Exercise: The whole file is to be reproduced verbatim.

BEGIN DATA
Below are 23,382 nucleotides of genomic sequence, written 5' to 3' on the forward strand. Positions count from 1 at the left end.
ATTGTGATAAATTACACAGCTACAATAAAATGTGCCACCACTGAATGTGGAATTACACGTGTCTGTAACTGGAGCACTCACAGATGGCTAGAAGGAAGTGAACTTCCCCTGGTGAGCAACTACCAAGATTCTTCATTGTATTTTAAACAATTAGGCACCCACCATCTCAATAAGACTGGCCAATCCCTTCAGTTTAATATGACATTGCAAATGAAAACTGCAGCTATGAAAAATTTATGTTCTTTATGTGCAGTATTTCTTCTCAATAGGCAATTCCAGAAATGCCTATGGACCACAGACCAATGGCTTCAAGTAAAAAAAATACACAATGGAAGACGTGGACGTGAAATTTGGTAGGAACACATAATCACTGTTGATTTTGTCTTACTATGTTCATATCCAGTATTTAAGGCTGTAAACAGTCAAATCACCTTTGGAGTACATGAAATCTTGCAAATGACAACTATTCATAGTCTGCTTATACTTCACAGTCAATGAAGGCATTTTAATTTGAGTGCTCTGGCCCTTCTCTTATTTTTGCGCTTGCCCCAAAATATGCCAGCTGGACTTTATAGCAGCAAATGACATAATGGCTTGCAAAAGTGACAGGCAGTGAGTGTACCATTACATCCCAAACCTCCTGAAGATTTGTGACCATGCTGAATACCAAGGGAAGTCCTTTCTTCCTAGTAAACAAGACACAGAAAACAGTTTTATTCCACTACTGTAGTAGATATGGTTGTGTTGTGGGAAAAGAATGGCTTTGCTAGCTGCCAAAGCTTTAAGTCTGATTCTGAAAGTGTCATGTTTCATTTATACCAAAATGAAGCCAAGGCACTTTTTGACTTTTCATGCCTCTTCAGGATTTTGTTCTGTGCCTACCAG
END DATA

Below are 23,382 nucleotides of genomic sequence, written 5' to 3' on the forward strand. Positions count from 1 at the left end.
ATTGTGATAAATTACACAGCTACAATAAAATGTGCCACCACTGAATGTGGAATTACACGTGTCTGTAACTGGAGCACTCACAGATGGCTAGAAGGAAGTGAACTTCCCCTGGTGAGCAACTACCAAGATTCTTCATTGTATTTTAAACAATTAGGCACCCACCATCTCAATAAGACTGGCCAATCCCTTCAGTTTAATATGACATTGCAAATGAAAACTGCAGCTATGAAAAATTTATGTTCTTTATGTGCAGTATTTCTTCTCAATAGGCAATTCCAGAAATGCCTATGGACCACAGACCAATGGCTTCAAGTAAAAAAAATACACAATGGAAGACGTGGACGTGAAATTTGGTAGGAACACATAATCACTGTTGATTTTGTCTTACTATGTTCATATCCAGTATTTAAGGCTGTAAACAGTCAAATCACCTTTGGAGTACATGAAATCTTGCAAATGACAACTATTCATAGTCTGCTTATACTTCACAGTCAATGAAGGCATTTTAATTTGAGTGCTCTGGCCCTTCTCTTATTTTTGCGCTTGCCCCAAAATATGCCAGCTGGACTTTATAGCAGCAAATGACATAATGGCTTGCAAAAGTGACAGGCAGTGAGTGTACCATTACATCCCAAACCTCCTGAAGATTTGTGACCATGCTGAATACCAAGGGAAGTCCTTTCTTCCTAGTAAACAAGACACAGAAAACAGTTTTATTCCACTACTGTAGTAGATATGGTTGTGTTGTGGGAAAAGAATGGCTTTGCTAGCTGCCAAAGCTTTAAGTCTGATTCTGAAAGTGTCATGTTTCATTTATACCAAAATGAAGCCAAGGCACTTTTTGACTTTTCATGCCTCTTCAGGATTTTGTTCTGTGCCTACCAG